PSYC 211 Chapter 1: Chapter 1.docx
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Chapter 1. Introduction
Dualism: The belief that the body is physical but the mind (or soul) is not.
Monism: The belief that the world consists only of matter and energy and that the mind is a phenomenon produced
by the workings of the nervous system.
Understanding Human Consciousness: A Physiological Approach
x blindsight The ability of a person who cannot see objects in his or her blind field to accurately reach for them while
remaining unconscious of perceiving them; caused by damage to the “mammalian” visual system of the brain.
-caused by damage to a particular part of the brain, is known as blindsight
-Our behavior can be guided by sensory information of which we are completely unaware
-the human brain contains not one but several mechanisms involved in vision.
-“mammalian” system seems to be the one that is respon- sible for our ability to perceive the world around
-visual information can control behavior without producing a conscious sensation. The phenome- non of
blindsight suggests that consciousness is not a general property of all parts of the brain; some parts of the
brain, but not others, play a special role in consciousness
-The prim- itive system, which evolved before the development of brain mechanisms that give rise to
consciousness, does not have these connections, so we are not conscious of the visual information it
detects. It does have connections with the parts of the brain responsible for controlling hand movements.
-The surgical procedure is one that has been used for people with very severe epilepsy that cannot be con- trolled
-uncontrollably overactive, and the overactivity is transmitted to the other side of the brain by the corpus callosum
x corpus callosum (core pus ka low sum)sure of the brain, interconnecting the areas of neocortex on each side of the brain.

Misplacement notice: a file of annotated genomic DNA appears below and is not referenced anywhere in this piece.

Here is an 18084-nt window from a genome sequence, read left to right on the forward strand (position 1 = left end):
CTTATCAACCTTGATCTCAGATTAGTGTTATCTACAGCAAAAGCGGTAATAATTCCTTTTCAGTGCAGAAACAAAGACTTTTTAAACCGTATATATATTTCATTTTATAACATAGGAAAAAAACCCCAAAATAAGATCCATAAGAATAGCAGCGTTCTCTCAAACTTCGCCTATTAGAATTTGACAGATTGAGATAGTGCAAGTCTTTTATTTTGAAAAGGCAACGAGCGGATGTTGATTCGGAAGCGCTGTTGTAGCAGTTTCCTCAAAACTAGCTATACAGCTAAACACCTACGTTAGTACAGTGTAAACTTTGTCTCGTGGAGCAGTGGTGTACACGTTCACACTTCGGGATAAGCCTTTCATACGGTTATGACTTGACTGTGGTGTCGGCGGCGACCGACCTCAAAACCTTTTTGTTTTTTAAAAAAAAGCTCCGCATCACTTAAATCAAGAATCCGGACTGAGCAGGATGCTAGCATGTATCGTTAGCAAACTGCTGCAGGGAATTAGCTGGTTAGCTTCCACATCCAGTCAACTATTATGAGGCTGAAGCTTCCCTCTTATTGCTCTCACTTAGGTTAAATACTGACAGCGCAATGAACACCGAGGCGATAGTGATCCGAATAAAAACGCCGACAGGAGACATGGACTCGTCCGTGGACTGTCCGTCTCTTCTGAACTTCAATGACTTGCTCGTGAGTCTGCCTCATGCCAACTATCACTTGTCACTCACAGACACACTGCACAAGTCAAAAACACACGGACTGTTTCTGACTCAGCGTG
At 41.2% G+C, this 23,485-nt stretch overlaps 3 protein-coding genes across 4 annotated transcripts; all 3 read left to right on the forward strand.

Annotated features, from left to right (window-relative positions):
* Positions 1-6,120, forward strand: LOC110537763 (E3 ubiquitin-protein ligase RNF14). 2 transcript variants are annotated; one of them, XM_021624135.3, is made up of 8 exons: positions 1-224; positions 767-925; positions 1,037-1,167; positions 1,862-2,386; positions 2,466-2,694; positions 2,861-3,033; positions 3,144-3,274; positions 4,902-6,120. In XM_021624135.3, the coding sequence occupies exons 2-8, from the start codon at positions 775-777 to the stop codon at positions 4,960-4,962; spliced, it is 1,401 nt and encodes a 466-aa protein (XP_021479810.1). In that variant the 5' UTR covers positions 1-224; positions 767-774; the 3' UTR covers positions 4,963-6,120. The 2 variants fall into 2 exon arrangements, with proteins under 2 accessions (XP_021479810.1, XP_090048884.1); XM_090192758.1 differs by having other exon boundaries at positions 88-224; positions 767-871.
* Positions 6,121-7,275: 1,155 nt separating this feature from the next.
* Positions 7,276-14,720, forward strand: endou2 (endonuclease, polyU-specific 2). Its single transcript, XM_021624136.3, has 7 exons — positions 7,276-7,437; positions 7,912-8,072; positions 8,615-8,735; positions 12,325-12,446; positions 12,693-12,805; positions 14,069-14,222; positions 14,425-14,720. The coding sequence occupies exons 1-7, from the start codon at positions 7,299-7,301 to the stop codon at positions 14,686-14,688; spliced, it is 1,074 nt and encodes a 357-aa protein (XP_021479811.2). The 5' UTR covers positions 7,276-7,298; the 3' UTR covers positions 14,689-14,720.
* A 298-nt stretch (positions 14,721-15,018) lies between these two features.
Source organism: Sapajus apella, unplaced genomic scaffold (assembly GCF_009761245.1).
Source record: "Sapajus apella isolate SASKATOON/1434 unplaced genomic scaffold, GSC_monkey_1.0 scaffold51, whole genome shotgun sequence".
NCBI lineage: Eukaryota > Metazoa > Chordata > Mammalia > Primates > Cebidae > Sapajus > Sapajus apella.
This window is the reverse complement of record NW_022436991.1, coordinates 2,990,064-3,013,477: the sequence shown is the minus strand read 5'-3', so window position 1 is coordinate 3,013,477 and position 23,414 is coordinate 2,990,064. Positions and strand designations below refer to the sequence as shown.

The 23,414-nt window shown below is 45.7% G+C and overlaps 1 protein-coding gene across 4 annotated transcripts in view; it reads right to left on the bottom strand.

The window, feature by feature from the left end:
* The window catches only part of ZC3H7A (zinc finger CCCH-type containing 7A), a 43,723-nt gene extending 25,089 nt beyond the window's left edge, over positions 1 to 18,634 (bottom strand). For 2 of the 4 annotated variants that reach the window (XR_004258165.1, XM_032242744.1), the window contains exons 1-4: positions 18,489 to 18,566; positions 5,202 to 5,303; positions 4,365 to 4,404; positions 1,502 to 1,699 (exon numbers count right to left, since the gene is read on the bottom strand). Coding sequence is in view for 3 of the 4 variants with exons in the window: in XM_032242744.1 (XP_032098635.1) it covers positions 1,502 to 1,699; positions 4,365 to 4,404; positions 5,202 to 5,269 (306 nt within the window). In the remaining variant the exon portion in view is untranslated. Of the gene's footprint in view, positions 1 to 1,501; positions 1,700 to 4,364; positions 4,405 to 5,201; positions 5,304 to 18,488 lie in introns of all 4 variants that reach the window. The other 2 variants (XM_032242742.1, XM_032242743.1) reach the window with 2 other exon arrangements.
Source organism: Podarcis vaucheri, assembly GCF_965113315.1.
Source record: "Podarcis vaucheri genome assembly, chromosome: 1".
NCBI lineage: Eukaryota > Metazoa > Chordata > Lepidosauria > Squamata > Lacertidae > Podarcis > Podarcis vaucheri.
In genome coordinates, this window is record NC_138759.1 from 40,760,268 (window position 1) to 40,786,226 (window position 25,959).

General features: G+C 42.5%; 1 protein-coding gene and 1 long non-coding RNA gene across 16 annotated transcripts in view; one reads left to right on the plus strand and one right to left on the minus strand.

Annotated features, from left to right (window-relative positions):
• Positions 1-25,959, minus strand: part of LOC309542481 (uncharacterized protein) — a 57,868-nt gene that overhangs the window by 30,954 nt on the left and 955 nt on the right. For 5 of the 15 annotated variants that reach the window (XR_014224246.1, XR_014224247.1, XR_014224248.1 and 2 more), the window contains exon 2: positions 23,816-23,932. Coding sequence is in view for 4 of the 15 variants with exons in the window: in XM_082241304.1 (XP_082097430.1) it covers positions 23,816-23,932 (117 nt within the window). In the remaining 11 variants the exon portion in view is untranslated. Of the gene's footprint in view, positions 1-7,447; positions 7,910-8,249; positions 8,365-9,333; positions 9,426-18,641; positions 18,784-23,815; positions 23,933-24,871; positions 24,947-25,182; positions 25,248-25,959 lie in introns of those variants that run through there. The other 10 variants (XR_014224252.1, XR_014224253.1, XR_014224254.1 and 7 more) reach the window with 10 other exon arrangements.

x split-brain operation Brain surgery that is occasionally performed to treat a form of epilepsy; the surgeon cuts
the corpus callosum, which connects the two hemispheres of the brain.
x cerebral hemispheres The two symmetrical halves of the brain; constitute the major part of the brain.
-the effects of these disconnections are not obvious to the casual observer.
-the left—controls speech
-The right hemisphere of an epileptic person with a split brain appears able to understand instructions
reason- ably well, but it is totally incapable of producing speech
-The operations of the right hemisphere are more difficult to detect
-The olfactory system is an exception to the general rule that of sensory information crosses from one side
of the body to the opposite side of the brain
-the right brain has per- ceived the odor and can identify it
-But if asked to use the right hand, the patient fails the test because the right hand is connected to the left
hemisphere, which did not smell the odor presented to the right nostril
x unilateral neglect A syndrome in which people ignore objects located toward their left and the left sides of objects located
anywhere; most often caused by damage to the right parietal lobe.
-the parietal cortex also receives auditory and visual information
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